"Three things a Kid should do when afraid"
Everyone feels fear. Age, intelligence, and even courage do not protect us from this scary emotion. Fear is actually built into our brains to keep us safe. You might have heard this called the fight-or-flight response. When we are afraid, a biochemical reaction floods the brain with hormones so that we can react quickly to danger. Threats and concerns can be real or imagined, but our bodies still react the same.
Although you cannot escape fear, you can develop skills to handle it so that it does not overwhelm you. You can also learn how to use worries as a motivator to achieve your goals. Below are three ways to turn fearful emotions into positive experiences.
1 - Write Out Your Feelings
When we are scared about something, those thoughts live in the emotional part of our brain. That’s why everything feels so big and overwhelming. Something magical happens when we write those thoughts down. The physical action of writing activates the logical area of our brain, enabling us to think about the situation differently.
The best part about journaling is that there is no wrong way to do it! You don’t even have to write in complete sentences. Bullet journaling, doodling, and making collages are other great ways to express the worries on your mind.
2 - Identify Why You Are Scared
Some fears are big, while others are small. Sometimes the things that make us feel threatened are physical, like a wasp buzzing around our head. Other times the threat could be emotional or mental. Your heart might race when it is time to take a test, or you may feel worried about a friend. There is usually a bigger reason why we are afraid. In these cases, maybe it is fear of failure or rejection, which causes embarrassment. That is something we all want to avoid.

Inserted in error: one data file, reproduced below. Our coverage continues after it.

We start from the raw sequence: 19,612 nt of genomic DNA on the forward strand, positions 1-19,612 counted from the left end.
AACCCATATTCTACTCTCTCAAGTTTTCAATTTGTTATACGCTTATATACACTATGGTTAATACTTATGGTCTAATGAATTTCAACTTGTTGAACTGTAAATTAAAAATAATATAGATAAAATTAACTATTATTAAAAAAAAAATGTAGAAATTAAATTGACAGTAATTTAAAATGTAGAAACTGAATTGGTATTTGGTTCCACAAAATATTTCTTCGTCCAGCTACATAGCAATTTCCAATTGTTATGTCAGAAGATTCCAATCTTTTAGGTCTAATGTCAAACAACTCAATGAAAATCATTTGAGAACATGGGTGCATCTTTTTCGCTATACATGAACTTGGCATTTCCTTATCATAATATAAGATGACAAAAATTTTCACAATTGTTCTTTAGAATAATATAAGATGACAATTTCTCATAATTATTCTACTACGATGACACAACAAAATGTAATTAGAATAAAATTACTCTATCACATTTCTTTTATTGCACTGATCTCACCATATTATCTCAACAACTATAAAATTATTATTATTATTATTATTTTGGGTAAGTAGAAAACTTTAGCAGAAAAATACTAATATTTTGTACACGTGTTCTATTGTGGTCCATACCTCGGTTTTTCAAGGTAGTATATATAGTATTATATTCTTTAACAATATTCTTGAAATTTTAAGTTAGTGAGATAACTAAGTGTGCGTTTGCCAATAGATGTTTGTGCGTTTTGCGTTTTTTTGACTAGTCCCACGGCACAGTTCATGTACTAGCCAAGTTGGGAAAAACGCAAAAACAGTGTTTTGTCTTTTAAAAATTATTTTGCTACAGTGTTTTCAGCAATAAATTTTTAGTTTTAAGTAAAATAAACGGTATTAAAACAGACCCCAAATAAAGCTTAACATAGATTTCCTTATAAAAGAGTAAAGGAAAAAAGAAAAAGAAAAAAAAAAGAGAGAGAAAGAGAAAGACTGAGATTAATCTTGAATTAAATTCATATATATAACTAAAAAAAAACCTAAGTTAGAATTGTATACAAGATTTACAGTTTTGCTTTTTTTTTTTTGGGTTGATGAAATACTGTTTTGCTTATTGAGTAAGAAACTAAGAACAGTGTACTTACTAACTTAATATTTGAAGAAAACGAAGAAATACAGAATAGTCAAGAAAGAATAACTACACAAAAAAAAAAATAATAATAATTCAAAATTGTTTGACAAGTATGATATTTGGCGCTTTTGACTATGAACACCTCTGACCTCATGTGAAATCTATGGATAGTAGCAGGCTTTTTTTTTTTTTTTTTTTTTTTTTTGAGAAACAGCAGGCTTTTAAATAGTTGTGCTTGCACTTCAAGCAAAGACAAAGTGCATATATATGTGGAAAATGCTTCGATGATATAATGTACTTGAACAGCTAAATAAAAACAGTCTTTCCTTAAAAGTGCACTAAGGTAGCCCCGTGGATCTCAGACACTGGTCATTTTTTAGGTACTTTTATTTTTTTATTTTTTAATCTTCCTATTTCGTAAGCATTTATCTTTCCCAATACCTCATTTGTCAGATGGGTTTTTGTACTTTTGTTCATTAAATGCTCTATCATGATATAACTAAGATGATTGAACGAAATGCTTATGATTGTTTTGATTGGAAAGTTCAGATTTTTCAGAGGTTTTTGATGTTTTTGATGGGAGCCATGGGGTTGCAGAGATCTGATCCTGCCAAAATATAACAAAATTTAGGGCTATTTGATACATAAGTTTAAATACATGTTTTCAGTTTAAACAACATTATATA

Many emotions feed fear. Anxiety, stress, mistrust, doubt, nervousness, regret, loneliness, and confusion are just a few. When you identify the real reasons why you are afraid, then you can begin to work on solutions to overcome your concerns.
3 - Make a Plan to Conquer Your Fear
Knowledge is power when it comes to fighting fears. Sometimes it can be difficult to find someone who takes us seriously. Reach out to a family member, teacher, or friend to talk about your concerns even if they seem silly. Talking is important because it helps us realize that the problem may be smaller and more manageable than we think.
Getting support from those you trust can also help you create an action plan to face your fear. If you have an unrealistic phobia, like freaking out over spiders, then learn about how these eight-legged creatures are helpful—and which body markings distinguish harmful species.
If you are afraid of giving a class presentation, practice in front of stuffed animals, then your family, and then your friends before you do it for real.
Fear is a very powerful feeling that can make it hard to face our problems, but we have the power to stand up to those scary things and overcome those concerns.